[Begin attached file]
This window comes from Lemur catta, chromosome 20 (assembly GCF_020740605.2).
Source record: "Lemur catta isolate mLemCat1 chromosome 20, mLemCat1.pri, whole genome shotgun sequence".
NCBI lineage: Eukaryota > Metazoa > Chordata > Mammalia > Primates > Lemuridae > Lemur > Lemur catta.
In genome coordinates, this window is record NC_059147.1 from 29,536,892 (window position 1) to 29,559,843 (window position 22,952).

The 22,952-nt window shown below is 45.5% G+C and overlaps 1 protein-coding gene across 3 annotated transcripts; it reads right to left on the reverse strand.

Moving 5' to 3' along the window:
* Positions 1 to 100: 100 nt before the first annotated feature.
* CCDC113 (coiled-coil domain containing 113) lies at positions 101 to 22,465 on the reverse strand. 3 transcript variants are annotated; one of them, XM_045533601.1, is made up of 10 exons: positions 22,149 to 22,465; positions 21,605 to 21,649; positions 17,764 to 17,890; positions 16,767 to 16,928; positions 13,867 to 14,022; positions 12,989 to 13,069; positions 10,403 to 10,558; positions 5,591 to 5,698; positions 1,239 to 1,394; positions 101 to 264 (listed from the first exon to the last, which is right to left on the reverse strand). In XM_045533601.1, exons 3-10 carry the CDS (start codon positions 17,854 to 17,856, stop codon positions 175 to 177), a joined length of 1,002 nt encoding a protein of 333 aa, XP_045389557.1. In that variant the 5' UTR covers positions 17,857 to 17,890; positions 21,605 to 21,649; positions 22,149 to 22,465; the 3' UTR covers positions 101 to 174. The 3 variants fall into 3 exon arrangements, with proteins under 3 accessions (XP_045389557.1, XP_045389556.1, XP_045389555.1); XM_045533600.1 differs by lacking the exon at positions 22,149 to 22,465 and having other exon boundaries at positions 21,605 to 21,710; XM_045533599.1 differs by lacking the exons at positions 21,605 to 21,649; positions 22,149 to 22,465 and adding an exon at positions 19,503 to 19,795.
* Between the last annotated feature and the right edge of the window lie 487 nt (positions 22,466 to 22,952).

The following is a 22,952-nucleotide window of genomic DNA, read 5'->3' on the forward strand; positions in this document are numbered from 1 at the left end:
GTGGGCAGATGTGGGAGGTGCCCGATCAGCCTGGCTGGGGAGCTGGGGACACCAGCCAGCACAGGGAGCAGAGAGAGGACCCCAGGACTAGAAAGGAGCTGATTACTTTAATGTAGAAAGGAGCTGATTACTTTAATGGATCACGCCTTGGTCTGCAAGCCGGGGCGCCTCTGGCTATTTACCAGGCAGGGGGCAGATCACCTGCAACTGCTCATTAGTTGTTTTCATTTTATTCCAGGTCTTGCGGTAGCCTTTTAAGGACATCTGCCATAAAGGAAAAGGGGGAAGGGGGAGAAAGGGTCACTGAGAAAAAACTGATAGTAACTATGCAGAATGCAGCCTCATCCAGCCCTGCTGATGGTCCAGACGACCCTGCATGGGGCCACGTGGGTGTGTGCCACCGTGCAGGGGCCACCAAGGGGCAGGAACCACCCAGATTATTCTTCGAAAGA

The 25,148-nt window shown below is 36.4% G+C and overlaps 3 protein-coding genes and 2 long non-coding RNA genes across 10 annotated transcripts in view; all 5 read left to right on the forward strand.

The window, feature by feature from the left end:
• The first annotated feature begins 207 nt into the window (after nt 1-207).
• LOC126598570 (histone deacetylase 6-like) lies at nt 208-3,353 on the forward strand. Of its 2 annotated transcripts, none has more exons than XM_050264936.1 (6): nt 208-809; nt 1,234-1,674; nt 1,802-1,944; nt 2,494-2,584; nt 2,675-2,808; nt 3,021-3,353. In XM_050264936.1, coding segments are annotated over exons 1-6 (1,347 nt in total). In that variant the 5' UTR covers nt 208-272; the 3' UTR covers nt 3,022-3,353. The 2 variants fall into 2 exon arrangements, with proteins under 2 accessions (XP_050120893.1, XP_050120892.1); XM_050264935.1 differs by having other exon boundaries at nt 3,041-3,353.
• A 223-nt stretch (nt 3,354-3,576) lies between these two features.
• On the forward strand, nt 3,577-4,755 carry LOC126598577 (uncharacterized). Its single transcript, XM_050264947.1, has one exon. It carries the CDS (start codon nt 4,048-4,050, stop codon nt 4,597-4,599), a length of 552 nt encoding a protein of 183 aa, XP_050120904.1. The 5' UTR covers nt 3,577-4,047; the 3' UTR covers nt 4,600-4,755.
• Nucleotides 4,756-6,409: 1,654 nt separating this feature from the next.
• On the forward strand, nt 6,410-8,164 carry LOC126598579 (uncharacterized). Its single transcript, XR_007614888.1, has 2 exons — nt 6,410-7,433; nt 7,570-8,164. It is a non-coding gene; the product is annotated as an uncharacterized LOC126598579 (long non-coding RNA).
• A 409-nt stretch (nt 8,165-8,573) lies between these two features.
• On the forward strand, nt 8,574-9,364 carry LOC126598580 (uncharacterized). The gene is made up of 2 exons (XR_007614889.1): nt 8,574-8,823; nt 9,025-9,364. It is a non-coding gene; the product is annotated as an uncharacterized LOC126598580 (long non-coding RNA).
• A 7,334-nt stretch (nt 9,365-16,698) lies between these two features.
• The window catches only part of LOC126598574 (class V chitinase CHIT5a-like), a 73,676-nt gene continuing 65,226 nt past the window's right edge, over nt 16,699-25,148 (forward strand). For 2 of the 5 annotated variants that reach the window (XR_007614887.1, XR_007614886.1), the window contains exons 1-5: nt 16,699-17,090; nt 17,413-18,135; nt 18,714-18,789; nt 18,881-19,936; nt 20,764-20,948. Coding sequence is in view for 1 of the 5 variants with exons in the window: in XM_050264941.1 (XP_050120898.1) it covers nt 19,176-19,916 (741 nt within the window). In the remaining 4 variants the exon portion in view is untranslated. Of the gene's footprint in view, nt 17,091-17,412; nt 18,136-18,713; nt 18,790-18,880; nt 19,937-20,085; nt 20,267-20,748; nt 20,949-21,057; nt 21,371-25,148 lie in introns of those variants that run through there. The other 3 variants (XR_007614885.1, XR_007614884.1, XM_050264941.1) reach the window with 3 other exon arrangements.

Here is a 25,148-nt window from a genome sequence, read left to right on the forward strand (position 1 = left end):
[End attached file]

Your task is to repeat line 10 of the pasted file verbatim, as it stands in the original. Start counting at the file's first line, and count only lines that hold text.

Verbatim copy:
The following is a 22,952-nucleotide window of genomic DNA, read 5'->3' on the forward strand; positions in this document are numbered from 1 at the left end: